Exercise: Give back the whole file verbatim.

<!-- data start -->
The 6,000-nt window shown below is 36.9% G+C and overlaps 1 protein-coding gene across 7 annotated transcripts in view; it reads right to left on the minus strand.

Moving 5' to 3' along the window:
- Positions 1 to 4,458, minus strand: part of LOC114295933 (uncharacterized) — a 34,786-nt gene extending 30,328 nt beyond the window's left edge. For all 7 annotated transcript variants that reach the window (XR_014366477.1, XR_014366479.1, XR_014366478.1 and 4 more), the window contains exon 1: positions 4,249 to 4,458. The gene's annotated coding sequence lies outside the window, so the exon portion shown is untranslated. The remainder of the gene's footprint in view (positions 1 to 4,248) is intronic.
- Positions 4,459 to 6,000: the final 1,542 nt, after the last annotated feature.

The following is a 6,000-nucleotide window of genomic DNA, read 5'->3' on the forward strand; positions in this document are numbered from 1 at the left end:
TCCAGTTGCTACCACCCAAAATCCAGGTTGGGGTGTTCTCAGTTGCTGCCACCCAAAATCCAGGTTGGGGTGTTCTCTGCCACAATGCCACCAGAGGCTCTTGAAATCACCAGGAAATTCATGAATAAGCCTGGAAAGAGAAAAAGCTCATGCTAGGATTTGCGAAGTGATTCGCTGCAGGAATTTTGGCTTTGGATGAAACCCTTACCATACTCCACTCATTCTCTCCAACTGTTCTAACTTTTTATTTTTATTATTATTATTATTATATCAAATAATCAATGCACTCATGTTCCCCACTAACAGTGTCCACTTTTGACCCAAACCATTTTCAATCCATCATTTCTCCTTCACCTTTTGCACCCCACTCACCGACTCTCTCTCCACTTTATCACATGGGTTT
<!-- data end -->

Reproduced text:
The 6,000-nt window shown below is 36.9% G+C and overlaps 1 protein-coding gene across 7 annotated transcripts in view; it reads right to left on the minus strand.

Moving 5' to 3' along the window:
- Positions 1 to 4,458, minus strand: part of LOC114295933 (uncharacterized) — a 34,786-nt gene extending 30,328 nt beyond the window's left edge. For all 7 annotated transcript variants that reach the window (XR_014366477.1, XR_014366479.1, XR_014366478.1 and 4 more), the window contains exon 1: positions 4,249 to 4,458. The gene's annotated coding sequence lies outside the window, so the exon portion shown is untranslated. The remainder of the gene's footprint in view (positions 1 to 4,248) is intronic.
- Positions 4,459 to 6,000: the final 1,542 nt, after the last annotated feature.

The following is a 6,000-nucleotide window of genomic DNA, read 5'->3' on the forward strand; positions in this document are numbered from 1 at the left end:
TCCAGTTGCTACCACCCAAAATCCAGGTTGGGGTGTTCTCAGTTGCTGCCACCCAAAATCCAGGTTGGGGTGTTCTCTGCCACAATGCCACCAGAGGCTCTTGAAATCACCAGGAAATTCATGAATAAGCCTGGAAAGAGAAAAAGCTCATGCTAGGATTTGCGAAGTGATTCGCTGCAGGAATTTTGGCTTTGGATGAAACCCTTACCATACTCCACTCATTCTCTCCAACTGTTCTAACTTTTTATTTTTATTATTATTATTATTATATCAAATAATCAATGCACTCATGTTCCCCACTAACAGTGTCCACTTTTGACCCAAACCATTTTCAATCCATCATTTCTCCTTCACCTTTTGCACCCCACTCACCGACTCTCTCTCCACTTTATCACATGGGTTT